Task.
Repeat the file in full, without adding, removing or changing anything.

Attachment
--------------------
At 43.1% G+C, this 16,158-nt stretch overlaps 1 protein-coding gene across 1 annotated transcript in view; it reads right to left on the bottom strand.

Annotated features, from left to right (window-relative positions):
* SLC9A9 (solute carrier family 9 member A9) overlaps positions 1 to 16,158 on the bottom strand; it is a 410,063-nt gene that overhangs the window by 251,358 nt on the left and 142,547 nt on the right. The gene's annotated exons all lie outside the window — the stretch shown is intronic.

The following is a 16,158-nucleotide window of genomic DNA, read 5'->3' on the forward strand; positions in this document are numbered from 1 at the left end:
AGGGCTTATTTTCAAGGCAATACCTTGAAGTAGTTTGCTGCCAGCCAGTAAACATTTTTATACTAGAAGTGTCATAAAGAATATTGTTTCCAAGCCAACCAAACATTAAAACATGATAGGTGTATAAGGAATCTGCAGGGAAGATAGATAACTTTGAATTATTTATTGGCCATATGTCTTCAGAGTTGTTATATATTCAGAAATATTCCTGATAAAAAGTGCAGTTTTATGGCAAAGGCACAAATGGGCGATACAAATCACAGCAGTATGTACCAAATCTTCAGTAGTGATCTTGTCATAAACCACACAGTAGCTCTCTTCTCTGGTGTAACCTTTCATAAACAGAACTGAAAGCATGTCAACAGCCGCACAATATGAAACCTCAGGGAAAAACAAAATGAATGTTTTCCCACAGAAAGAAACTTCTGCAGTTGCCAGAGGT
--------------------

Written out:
At 43.1% G+C, this 16,158-nt stretch overlaps 1 protein-coding gene across 1 annotated transcript in view; it reads right to left on the bottom strand.

Annotated features, from left to right (window-relative positions):
* SLC9A9 (solute carrier family 9 member A9) overlaps positions 1 to 16,158 on the bottom strand; it is a 410,063-nt gene that overhangs the window by 251,358 nt on the left and 142,547 nt on the right. The gene's annotated exons all lie outside the window — the stretch shown is intronic.

The following is a 16,158-nucleotide window of genomic DNA, read 5'->3' on the forward strand; positions in this document are numbered from 1 at the left end:
AGGGCTTATTTTCAAGGCAATACCTTGAAGTAGTTTGCTGCCAGCCAGTAAACATTTTTATACTAGAAGTGTCATAAAGAATATTGTTTCCAAGCCAACCAAACATTAAAACATGATAGGTGTATAAGGAATCTGCAGGGAAGATAGATAACTTTGAATTATTTATTGGCCATATGTCTTCAGAGTTGTTATATATTCAGAAATATTCCTGATAAAAAGTGCAGTTTTATGGCAAAGGCACAAATGGGCGATACAAATCACAGCAGTATGTACCAAATCTTCAGTAGTGATCTTGTCATAAACCACACAGTAGCTCTCTTCTCTGGTGTAACCTTTCATAAACAGAACTGAAAGCATGTCAACAGCCGCACAATATGAAACCTCAGGGAAAAACAAAATGAATGTTTTCCCACAGAAAGAAACTTCTGCAGTTGCCAGAGGT